How do Madame Loisel's perspective and attitude change during her ten years of debt repayment?

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Madame Matilda Loisel, the main character in Guy De Maupassant's short story, "The Necklace," is a dynamic character whose attitude and perspective about life goes through changes over the ten years she spent repaying her debt. 

In the beginning of the story, Madame Loisel is obsessed with status and money. She is dissatisfied with her station in life. She was born into a family of low status. She takes a husband who is a lowly clerk, and she is dissatisfied with the modest home she lives in. Following is an example of her desires from the text:

"She suffered endlessly, feeling herself born for every delicacy and luxury. She suffered from the poorness of her house, from its mean walls, worn chairs, and ugly curtains. All these things, of which other women of her class would not even have been aware, tormented and insulted her. The sight of the little Breton girl who came to do the work in her little house aroused heart-broken regrets and hopeless dreams in her mind. She imagined silent antechambers, heavy with Oriental tapestries, lit by torches in lofty bronze sockets, with two tall footmen in knee-breeches sleeping in large arm-chairs, overcome by the heavy warmth of the stove. She imagined vast saloons hung with antique silks, exquisite pieces of furniture supporting priceless ornaments, and small, charming, perfumed rooms, created just for little parties of intimate friends, men who were famous and sought after, whose homage roused every other woman's envious longings."

Madame Loisel's husband tries to make her happy by securing an invitation to an exclusive party, but she is still dissatisfied. She has no fine dress to wear and no jewels. Her husband gives her four hundred francs for a dress and suggests she see her childhood friend Madame Forestier for some jewels. She borrows a diamond necklace and has the time of her life at the ball. She is charming, admired, and dances well into the night.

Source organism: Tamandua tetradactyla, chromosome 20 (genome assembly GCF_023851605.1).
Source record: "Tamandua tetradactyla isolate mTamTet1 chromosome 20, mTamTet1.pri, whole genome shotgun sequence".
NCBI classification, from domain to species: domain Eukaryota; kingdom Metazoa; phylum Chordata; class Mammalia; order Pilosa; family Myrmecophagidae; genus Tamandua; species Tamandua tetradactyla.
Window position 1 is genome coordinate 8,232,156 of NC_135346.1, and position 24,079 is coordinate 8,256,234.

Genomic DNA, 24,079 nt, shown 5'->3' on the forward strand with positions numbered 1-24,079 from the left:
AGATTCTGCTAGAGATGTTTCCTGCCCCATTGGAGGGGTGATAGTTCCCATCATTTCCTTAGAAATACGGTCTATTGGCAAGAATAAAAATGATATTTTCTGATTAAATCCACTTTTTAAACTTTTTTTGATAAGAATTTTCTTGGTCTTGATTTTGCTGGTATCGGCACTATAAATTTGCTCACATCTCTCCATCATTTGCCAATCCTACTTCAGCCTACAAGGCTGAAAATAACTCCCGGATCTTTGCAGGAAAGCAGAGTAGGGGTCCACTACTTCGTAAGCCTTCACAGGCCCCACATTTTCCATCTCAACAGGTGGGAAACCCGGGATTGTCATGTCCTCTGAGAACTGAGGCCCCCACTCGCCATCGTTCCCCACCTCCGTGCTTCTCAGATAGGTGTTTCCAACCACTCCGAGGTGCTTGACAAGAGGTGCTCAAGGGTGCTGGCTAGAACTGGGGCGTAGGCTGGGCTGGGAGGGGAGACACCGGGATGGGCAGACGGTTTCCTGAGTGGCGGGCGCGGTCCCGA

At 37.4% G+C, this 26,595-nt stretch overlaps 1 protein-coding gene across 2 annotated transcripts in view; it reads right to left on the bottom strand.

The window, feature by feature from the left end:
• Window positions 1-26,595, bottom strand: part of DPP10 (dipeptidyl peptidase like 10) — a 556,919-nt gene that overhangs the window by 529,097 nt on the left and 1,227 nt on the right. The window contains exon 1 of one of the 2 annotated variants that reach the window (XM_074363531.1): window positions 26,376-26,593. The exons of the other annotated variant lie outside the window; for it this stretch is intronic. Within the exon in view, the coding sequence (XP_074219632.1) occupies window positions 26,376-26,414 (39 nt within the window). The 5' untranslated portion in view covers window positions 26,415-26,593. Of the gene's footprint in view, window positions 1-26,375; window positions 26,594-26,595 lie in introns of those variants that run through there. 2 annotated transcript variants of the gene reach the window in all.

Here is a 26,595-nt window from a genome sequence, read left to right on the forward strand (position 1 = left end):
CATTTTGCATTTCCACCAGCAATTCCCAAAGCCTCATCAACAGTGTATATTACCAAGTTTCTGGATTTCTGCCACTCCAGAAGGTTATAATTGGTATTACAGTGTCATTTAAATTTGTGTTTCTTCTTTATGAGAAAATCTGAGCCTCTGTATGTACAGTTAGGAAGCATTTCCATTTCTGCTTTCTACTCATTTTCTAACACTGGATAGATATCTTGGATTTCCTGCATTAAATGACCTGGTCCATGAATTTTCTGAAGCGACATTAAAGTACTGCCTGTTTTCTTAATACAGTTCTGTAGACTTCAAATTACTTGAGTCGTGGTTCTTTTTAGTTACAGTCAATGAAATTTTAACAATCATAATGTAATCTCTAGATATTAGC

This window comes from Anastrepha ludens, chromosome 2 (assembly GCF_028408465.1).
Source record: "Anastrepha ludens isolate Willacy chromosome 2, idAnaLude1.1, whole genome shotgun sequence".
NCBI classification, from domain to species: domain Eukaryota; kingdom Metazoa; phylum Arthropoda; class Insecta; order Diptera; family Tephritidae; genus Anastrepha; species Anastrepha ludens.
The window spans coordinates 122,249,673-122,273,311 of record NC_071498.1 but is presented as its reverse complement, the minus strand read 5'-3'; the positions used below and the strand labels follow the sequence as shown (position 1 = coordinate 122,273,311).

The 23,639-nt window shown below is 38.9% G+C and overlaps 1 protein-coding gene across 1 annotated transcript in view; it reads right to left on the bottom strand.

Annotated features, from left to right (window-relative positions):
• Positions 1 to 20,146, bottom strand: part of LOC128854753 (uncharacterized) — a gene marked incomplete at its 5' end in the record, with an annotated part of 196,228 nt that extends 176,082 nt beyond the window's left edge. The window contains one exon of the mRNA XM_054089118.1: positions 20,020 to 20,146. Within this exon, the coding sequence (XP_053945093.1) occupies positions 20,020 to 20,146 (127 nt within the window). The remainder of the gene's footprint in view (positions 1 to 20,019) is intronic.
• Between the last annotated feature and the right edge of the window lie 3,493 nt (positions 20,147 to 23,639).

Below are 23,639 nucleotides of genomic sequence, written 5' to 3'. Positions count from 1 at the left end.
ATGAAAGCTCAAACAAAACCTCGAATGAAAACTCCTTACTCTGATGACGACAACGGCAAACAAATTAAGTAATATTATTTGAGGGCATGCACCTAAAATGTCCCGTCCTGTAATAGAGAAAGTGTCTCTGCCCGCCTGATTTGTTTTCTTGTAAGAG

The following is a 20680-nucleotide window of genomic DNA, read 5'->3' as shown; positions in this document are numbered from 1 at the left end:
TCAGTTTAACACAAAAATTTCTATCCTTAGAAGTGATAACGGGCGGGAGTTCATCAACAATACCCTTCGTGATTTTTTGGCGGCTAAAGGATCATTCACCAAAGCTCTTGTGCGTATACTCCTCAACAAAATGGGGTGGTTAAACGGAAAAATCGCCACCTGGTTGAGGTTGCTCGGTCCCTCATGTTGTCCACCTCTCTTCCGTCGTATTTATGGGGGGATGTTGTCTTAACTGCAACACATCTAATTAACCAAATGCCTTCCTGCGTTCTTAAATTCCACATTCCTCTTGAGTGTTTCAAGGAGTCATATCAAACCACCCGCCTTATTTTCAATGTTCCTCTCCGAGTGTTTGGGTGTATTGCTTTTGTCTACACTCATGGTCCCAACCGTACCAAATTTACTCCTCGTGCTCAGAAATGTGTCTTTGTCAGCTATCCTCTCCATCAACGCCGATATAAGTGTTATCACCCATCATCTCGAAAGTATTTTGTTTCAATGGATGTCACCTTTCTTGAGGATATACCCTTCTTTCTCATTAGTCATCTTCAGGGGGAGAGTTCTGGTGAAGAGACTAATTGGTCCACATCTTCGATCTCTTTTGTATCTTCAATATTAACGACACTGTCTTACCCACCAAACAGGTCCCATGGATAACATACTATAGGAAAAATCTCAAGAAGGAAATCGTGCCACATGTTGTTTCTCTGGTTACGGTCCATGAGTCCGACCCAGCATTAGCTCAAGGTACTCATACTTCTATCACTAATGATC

Tragically, she loses Madame Forestier's necklace on the way home. She and her husband are bound by pride and duty and come up with a plan to replace the necklace rather than admit its loss. They buy a look-alike necklace for thirty-four thousand francs, and it takes them ten years to pay off the debt. 

In that ten years, Madame Loisel goes through many changes. Some are physical, and some are changes in her character. It seems even her ambitions have changed, and by the end of the story, she seems resigned to her meager lot in life.  

Consider the following quote from the story:

"Madame Loisel came to know the ghastly life of abject poverty. From the very first she played her part heroically. This fearful debt must be paid off. She would pay it. The servant was dismissed. They changed their flat; they took a garret under the roof.

     She came to know the heavy work of the house, the hateful duties of the kitchen. She washed the plates, wearing out her pink nails on the coarse pottery and the bottoms of pans. She washed the dirty linen, the shirts and dish-cloths, and hung them out to dry on a string; every morning she took the dustbin down into the street and carried up the water, stopping on each landing to get her breath. And, clad like a poor woman, she went to the fruiterer, to the grocer, to the butcher, a basket on her arm, haggling, insulted, fighting for every wretched halfpenny of her money."

Later on, she is described as a strong, hard woman. Her facial beauty is gone, as she has aged so much that her long time friend Madame Forestier doesn't recognize her when she sees her. She gives up on maintaining her physical appearance, which previously had been so important to her. Even her voice has changed, and she is described as speaking in a shrill voice. 

When she confronts her friend, she is unencumbered by the desire to impress. She is no longer concerned with how she looks or how people perceive her. Her friend is shocked at her appearance. When she explains the story of the replacement necklace, Madame Forestier is shocked. She divulges that the necklace she loaned Matilda was not made of genuine diamonds. This is how the story ends, leaving the reader to make inferences about Matilda's reaction to this news. 

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